On August 22, 2014, in Three D. LLC d/b/a Triple Play Sports Bar and Grille, the National Labor Relations Board (NLRB) held that an employer violated the National Labor Relations Act (NLRA) after terminating employees for commenting on and “Liking” a former employee’s Facebook post. In January 2011, a former Triple Play employee complained on her … Continue reading

Social Media Accounts After Death – Delaware’s New Law

After January 1, 2015, individuals whose wills are governed by Delaware law can have their digital assets and digital accounts accessed and controlled by their personal representatives of their estates, courtesy of a new Delaware law.  Modeled on the uniform model Fiduciary Access to Digital Assets Act, the Delaware law vests the decedent’s personal representative … Continue reading

A picture can be worth a thousand links

From giant billboards on the highway to tiny pictures that can go viral within seconds, the use of social media sites like Instagram, Pinterest and Tumblr has revolutionized the advertising industry. Companies can now reach their target audiences more quickly and more effectively by taking advantage of instantaneous posting of pictures and blogs. The use … Continue reading

NLRB to reconsider legality of employer email use policies

The National Labor Relations Board (“NLRB”) is reconsidering whether companies may lawfully maintain policies that prohibit employees from using company e-mail and electronic communications systems for personal use. In 2007, the NLRB ruled that employees have no statutory right to use their employer’s e-mail system for Section 7 purposes. Section 7 protects an employee’s right … Continue reading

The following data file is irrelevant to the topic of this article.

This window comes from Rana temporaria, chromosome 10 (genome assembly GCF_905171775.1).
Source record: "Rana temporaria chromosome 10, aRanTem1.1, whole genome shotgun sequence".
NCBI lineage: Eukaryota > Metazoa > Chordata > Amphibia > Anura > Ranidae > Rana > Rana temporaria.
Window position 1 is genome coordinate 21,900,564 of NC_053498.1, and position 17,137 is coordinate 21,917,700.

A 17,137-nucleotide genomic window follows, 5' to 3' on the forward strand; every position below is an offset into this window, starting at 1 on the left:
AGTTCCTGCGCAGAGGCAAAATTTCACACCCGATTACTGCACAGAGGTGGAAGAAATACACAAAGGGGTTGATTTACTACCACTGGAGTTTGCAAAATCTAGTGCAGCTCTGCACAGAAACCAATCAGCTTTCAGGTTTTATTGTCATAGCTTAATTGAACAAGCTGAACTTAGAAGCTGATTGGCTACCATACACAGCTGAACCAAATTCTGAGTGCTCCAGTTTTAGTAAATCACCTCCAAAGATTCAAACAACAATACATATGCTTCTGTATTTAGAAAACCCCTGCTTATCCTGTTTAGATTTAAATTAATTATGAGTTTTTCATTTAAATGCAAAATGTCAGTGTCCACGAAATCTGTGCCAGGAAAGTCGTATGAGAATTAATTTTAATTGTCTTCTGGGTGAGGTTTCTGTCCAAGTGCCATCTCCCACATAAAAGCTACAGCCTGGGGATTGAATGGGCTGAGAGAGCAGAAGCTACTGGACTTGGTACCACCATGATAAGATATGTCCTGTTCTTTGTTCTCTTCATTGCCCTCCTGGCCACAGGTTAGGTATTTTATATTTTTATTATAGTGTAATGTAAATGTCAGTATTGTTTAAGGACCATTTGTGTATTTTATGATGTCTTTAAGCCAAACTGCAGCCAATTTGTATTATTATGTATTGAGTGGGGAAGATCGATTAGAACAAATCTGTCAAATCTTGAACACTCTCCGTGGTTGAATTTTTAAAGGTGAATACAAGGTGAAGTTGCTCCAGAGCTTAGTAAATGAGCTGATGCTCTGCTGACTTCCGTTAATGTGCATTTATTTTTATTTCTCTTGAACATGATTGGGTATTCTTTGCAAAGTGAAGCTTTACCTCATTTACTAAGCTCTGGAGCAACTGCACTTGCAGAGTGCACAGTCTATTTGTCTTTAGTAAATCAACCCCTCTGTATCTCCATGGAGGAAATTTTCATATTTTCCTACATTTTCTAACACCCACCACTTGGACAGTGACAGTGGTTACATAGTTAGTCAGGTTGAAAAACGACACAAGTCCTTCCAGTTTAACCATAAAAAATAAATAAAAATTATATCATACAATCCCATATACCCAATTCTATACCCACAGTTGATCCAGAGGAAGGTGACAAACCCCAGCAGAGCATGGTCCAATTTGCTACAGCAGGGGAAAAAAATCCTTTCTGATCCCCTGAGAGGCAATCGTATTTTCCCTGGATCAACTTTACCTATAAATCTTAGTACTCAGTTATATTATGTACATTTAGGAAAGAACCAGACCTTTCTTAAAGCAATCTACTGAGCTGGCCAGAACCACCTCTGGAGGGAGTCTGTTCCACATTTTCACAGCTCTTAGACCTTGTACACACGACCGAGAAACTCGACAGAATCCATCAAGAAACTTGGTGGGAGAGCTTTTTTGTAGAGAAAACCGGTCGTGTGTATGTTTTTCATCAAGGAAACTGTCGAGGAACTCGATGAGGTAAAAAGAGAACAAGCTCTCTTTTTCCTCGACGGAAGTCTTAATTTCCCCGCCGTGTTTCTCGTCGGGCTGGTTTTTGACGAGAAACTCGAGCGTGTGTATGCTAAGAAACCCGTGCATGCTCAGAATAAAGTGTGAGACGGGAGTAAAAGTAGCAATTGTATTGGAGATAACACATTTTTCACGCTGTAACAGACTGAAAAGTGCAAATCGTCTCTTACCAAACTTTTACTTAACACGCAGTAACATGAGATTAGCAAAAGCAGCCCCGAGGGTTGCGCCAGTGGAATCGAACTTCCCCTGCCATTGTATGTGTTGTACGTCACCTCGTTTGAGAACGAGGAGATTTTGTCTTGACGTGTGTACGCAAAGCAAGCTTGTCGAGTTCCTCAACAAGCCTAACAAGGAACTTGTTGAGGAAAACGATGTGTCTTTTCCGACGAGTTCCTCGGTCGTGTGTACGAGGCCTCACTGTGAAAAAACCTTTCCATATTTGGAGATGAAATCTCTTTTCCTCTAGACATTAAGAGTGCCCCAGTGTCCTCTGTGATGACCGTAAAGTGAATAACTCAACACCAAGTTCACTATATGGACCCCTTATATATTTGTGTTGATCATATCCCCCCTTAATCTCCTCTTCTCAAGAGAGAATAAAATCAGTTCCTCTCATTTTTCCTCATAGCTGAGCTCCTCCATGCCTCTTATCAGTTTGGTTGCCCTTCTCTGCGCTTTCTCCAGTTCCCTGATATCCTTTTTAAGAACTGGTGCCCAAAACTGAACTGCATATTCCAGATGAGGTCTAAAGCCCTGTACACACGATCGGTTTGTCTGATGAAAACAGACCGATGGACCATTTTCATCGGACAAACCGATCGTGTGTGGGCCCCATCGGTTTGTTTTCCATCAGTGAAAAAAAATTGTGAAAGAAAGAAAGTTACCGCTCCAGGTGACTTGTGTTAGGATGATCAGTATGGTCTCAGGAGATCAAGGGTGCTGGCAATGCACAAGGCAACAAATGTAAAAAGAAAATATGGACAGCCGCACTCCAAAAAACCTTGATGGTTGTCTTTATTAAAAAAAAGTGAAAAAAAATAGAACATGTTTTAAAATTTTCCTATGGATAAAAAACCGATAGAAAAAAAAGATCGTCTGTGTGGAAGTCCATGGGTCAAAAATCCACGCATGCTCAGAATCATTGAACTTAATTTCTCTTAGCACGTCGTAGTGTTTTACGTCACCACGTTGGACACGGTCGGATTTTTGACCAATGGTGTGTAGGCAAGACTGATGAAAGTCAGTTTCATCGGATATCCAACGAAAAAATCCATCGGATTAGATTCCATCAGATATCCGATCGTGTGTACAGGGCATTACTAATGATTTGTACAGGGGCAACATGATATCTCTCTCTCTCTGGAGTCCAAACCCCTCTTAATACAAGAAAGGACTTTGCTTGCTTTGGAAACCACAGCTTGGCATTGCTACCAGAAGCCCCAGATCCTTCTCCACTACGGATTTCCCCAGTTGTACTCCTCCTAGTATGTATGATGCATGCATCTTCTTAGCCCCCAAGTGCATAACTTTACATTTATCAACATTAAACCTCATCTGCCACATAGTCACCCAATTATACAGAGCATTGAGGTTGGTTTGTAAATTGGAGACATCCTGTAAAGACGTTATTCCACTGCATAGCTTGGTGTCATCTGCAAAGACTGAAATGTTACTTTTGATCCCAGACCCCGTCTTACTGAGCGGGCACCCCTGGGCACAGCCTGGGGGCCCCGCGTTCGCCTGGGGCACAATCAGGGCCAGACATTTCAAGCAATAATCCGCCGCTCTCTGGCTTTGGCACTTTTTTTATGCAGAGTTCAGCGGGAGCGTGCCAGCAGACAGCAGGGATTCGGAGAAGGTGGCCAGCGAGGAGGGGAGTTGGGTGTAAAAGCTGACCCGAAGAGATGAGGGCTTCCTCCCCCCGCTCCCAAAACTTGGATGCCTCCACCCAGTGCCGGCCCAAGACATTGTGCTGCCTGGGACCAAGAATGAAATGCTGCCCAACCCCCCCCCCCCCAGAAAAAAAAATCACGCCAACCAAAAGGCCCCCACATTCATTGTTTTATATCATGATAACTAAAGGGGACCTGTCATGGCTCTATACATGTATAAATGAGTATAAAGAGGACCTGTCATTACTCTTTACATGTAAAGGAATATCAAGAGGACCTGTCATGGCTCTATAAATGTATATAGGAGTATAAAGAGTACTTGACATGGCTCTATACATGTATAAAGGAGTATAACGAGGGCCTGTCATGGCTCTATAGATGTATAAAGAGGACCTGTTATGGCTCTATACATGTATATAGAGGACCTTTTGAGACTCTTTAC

Shared Social Media Accounts

A court in the Eastern District of Texas recently held that two companies were “integrated employers” under the Family Medical Leave Act, in part, because the two companies shared a Facebook page. Dooling v. Bank of the West, No. 4:11-cv-00576 (E.D. Tex. July 17, 2013) (Bush, Mag. J.). This conclusion allowed the plaintiff to establish her … Continue reading

Policies banning photos, videos and confidential information unlawful

On July 15, 2013, the National Labor Relations Board (“NLRB”) released a memorandum providing further guidance on whether a company’s social media policy could be construed to stifle protected, concerted activity.  Over the last two years, the NLRB Office of the General Counsel has issued several memoranda discussing the validity of employer social media policies … Continue reading

Gripes and rants on Facebook: Not protected concerted activity

On May 8, 2013, the National Labor Relations Board (“NLRB”) released a memorandum providing guidance on whether an employee’s Facebook comments with current and former co-workers constituted protected, concerted activity. The memorandum was prepared in response to an employer’s request for advice about whether it violated Section 8(a)(1) of the National Labor Relations Act (“NLRA”) … Continue reading

The NLRB and employer social media policies

The highly respected Pew Center recently released its demographic data on social media usage. The data shows that regardless of age, race, sex, education, or income, well over half of the adults in the United States who use the internet, use social media.  It is therefore reasonable that employers would formally address their expectations of … Continue reading

NLRB Still Scrutinizing Social Media Policies

On November 15, 2012, the National Labor Relations Board again rejected an employer’s social media policy because it could be construed to chill employees’ rights to join together for mutual aid and protection. Dish Network’s employee handbook banned employees from making “disparaging or defamatory comments” about the company. Relying on the NLRB’s  recent decision invalidating … Continue reading